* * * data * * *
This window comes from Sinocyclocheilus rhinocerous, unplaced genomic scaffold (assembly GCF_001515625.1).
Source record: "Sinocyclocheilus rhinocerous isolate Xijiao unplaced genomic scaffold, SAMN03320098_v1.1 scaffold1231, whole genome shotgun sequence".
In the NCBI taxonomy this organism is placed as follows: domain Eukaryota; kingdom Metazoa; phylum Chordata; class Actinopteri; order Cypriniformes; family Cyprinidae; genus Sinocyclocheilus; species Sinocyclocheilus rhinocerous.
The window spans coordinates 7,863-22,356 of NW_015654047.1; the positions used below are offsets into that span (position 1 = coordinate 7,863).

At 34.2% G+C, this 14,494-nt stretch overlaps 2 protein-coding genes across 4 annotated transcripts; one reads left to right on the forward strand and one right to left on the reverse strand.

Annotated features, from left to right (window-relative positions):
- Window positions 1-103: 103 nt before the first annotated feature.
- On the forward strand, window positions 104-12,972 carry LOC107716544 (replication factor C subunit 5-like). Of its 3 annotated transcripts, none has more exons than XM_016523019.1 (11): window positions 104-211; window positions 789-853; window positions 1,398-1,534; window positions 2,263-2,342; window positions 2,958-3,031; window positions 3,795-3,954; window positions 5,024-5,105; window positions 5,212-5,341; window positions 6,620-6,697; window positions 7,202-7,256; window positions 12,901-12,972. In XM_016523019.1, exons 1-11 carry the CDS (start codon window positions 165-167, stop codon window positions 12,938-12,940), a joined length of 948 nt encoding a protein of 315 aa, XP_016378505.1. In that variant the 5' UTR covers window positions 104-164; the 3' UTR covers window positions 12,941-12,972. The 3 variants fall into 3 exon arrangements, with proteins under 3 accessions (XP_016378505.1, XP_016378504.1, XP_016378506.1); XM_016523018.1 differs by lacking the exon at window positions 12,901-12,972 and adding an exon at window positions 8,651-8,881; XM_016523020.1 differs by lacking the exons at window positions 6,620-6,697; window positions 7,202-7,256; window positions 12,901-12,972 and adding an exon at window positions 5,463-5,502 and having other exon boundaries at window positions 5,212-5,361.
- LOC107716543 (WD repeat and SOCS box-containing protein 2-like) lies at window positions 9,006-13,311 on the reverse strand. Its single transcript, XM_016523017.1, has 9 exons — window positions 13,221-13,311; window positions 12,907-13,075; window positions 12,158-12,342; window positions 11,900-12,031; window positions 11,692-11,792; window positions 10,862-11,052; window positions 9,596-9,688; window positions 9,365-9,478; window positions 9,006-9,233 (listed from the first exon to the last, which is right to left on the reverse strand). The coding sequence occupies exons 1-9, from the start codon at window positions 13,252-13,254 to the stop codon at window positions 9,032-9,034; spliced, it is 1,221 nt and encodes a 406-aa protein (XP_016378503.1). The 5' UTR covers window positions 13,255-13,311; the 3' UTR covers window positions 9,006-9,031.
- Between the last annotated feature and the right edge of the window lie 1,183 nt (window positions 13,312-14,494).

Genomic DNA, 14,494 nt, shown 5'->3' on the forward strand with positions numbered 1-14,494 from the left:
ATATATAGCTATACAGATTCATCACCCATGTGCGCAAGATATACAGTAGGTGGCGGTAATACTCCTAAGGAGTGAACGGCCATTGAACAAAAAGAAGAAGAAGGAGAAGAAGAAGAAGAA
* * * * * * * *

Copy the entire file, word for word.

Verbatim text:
This window comes from Sinocyclocheilus rhinocerous, unplaced genomic scaffold (assembly GCF_001515625.1).
Source record: "Sinocyclocheilus rhinocerous isolate Xijiao unplaced genomic scaffold, SAMN03320098_v1.1 scaffold1231, whole genome shotgun sequence".
In the NCBI taxonomy this organism is placed as follows: domain Eukaryota; kingdom Metazoa; phylum Chordata; class Actinopteri; order Cypriniformes; family Cyprinidae; genus Sinocyclocheilus; species Sinocyclocheilus rhinocerous.
The window spans coordinates 7,863-22,356 of NW_015654047.1; the positions used below are offsets into that span (position 1 = coordinate 7,863).

At 34.2% G+C, this 14,494-nt stretch overlaps 2 protein-coding genes across 4 annotated transcripts; one reads left to right on the forward strand and one right to left on the reverse strand.

Annotated features, from left to right (window-relative positions):
- Window positions 1-103: 103 nt before the first annotated feature.
- On the forward strand, window positions 104-12,972 carry LOC107716544 (replication factor C subunit 5-like). Of its 3 annotated transcripts, none has more exons than XM_016523019.1 (11): window positions 104-211; window positions 789-853; window positions 1,398-1,534; window positions 2,263-2,342; window positions 2,958-3,031; window positions 3,795-3,954; window positions 5,024-5,105; window positions 5,212-5,341; window positions 6,620-6,697; window positions 7,202-7,256; window positions 12,901-12,972. In XM_016523019.1, exons 1-11 carry the CDS (start codon window positions 165-167, stop codon window positions 12,938-12,940), a joined length of 948 nt encoding a protein of 315 aa, XP_016378505.1. In that variant the 5' UTR covers window positions 104-164; the 3' UTR covers window positions 12,941-12,972. The 3 variants fall into 3 exon arrangements, with proteins under 3 accessions (XP_016378505.1, XP_016378504.1, XP_016378506.1); XM_016523018.1 differs by lacking the exon at window positions 12,901-12,972 and adding an exon at window positions 8,651-8,881; XM_016523020.1 differs by lacking the exons at window positions 6,620-6,697; window positions 7,202-7,256; window positions 12,901-12,972 and adding an exon at window positions 5,463-5,502 and having other exon boundaries at window positions 5,212-5,361.
- LOC107716543 (WD repeat and SOCS box-containing protein 2-like) lies at window positions 9,006-13,311 on the reverse strand. Its single transcript, XM_016523017.1, has 9 exons — window positions 13,221-13,311; window positions 12,907-13,075; window positions 12,158-12,342; window positions 11,900-12,031; window positions 11,692-11,792; window positions 10,862-11,052; window positions 9,596-9,688; window positions 9,365-9,478; window positions 9,006-9,233 (listed from the first exon to the last, which is right to left on the reverse strand). The coding sequence occupies exons 1-9, from the start codon at window positions 13,252-13,254 to the stop codon at window positions 9,032-9,034; spliced, it is 1,221 nt and encodes a 406-aa protein (XP_016378503.1). The 5' UTR covers window positions 13,255-13,311; the 3' UTR covers window positions 9,006-9,031.
- Between the last annotated feature and the right edge of the window lie 1,183 nt (window positions 13,312-14,494).

Genomic DNA, 14,494 nt, shown 5'->3' on the forward strand with positions numbered 1-14,494 from the left:
ATATATAGCTATACAGATTCATCACCCATGTGCGCAAGATATACAGTAGGTGGCGGTAATACTCCTAAGGAGTGAACGGCCATTGAACAAAAAGAAGAAGAAGGAGAAGAAGAAGAAGAA